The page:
pare

[ pair ]
/ pɛər /
||

verb (used with object), pared, par·ing.

to cut off the outer coating, layer, or part of.
to remove (an outer coating, layer, or part) by cutting (often followed by off or away).
to reduce or remove by or as by cutting; diminish or decrease gradually (often followed by down): to pare down one's expenses.

Nearby words

  1. pardon,
  2. pardonable,
  3. pardoner,
  4. pardubice,
  5. pardy,
  6. parecious,
  7. paregmenon,
  8. paregoric,
  9. pareidolia,
  10. pareira

Origin of pare

1275–1325; Middle English paren < Middle French parer to make ready, trim < Latin parāre to prepare

SYNONYMS FOR pare
1. See peel1. 3. clip, shave, lessen.

Related formspare·a·ble, adjectiveun·pared, adjective

Can be confusedpair pare payer pear

Paré

[ pa-rey ]
/ paˈreɪ /

noun

Am·broise [ahn-brwaz] /ɑ̃ˈbrwaz/, 1510–90, French surgeon.
Dictionary.com Unabridged Based on the Random House Unabridged Dictionary, © Random House, Inc. 2019

Examples from the Web for pare


British Dictionary definitions for pare

pare

/ (pɛə) /

verb (tr)

to peel or cut (the outer layer) from (something)
to cut the edges from (the nails); trim
to decrease bit by bit
Derived Formsparer, noun

Word Origin for pare

C13: from Old French parer to adorn, from Latin parāre to make ready

Paré

/ (French pare) /

noun

Ambroise (ɑ̃brwaz). 1510–90, French surgeon. He reintroduced ligature of arteries following amputation instead of cauterization
Collins English Dictionary - Complete & Unabridged 2012 Digital Edition © William Collins Sons & Co. Ltd. 1979, 1986 © HarperCollins Publishers 1998, 2000, 2003, 2005, 2006, 2007, 2009, 2012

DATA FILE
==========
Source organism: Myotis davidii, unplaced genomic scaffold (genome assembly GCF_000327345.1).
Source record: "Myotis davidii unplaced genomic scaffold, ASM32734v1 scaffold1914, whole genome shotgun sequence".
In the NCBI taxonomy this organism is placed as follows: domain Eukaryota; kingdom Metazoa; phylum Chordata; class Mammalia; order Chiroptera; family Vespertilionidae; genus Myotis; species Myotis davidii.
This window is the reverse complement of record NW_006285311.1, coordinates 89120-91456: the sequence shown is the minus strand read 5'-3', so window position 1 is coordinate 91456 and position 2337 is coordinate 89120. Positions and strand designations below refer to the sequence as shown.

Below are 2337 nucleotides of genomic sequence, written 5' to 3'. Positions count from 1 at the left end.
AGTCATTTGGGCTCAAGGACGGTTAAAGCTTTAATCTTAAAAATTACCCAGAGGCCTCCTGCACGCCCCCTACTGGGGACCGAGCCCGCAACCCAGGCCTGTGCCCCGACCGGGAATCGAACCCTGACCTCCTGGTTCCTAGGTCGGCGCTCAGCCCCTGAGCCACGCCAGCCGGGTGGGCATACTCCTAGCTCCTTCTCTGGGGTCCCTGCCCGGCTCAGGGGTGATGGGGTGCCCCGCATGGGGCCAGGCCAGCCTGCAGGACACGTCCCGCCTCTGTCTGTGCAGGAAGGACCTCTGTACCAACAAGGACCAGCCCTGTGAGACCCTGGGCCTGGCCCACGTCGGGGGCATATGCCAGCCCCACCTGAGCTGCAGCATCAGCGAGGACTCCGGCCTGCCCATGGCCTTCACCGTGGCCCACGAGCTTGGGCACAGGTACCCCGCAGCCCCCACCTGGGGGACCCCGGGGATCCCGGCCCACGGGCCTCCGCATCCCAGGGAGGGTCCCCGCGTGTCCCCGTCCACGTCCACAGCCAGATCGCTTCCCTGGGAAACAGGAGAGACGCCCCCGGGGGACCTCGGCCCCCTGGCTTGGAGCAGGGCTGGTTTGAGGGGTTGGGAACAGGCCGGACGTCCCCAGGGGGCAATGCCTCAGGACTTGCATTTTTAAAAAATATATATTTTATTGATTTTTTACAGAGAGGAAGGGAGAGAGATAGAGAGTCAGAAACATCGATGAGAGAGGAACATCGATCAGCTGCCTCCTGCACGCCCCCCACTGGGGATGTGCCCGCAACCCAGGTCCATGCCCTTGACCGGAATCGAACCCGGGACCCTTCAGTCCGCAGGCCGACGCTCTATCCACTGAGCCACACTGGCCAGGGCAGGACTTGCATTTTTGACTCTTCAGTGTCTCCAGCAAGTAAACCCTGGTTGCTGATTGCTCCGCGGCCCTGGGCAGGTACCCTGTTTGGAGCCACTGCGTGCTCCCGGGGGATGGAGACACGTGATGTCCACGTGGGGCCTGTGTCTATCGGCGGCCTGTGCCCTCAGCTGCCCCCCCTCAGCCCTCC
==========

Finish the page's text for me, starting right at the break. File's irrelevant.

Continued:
Word Origin and History for pare

pare

v.

"to trim by cutting close," c.1300, from Old French parer "arrange, prepare; trim, adorn," and directly from Latin parare "make ready, furnish, provide, arrange, order," related to parere "produce, bring forth, give birth to," from PIE root *pere- "produce, procure, bring forward, bring forth," and derived words in diverse senses (cf. Lithuanian pariu "to brood," Greek poris "calf, bull," Old High German farro, German Farre "bullock," Old English fearr "bull," Sanskrit prthukah "child, calf, young of an animal," Czech spratek "brat, urchin, premature calf"). Generalized meaning "to reduce something little by little" is from 1520s. Related: Pared; paring.

Online Etymology Dictionary, © 2010 Douglas Harper

Medicine definitions for pare

Paré

[ pä-rā ]
Ambroise 1517?-1590

French surgeon who made numerous improvements to operating methods, including the ligature of arteries rather than cauterization.

The American Heritage® Stedman's Medical Dictionary Copyright © 2002, 2001, 1995 by Houghton Mifflin Company. Published by Houghton Mifflin Company.